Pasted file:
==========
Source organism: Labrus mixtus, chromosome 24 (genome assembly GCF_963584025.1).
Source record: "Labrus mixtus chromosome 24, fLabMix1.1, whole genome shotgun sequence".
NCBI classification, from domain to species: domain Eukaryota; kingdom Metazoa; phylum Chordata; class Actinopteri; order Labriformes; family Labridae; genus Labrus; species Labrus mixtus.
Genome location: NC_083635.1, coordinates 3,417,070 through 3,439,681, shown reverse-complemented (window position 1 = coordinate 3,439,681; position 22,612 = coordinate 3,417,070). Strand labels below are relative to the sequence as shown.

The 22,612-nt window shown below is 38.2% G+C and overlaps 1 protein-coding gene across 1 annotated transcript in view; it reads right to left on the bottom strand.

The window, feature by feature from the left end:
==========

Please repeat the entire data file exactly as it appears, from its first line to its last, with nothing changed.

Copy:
Source organism: Labrus mixtus, chromosome 24 (genome assembly GCF_963584025.1).
Source record: "Labrus mixtus chromosome 24, fLabMix1.1, whole genome shotgun sequence".
NCBI classification, from domain to species: domain Eukaryota; kingdom Metazoa; phylum Chordata; class Actinopteri; order Labriformes; family Labridae; genus Labrus; species Labrus mixtus.
Genome location: NC_083635.1, coordinates 3,417,070 through 3,439,681, shown reverse-complemented (window position 1 = coordinate 3,439,681; position 22,612 = coordinate 3,417,070). Strand labels below are relative to the sequence as shown.

The 22,612-nt window shown below is 38.2% G+C and overlaps 1 protein-coding gene across 1 annotated transcript in view; it reads right to left on the bottom strand.

The window, feature by feature from the left end: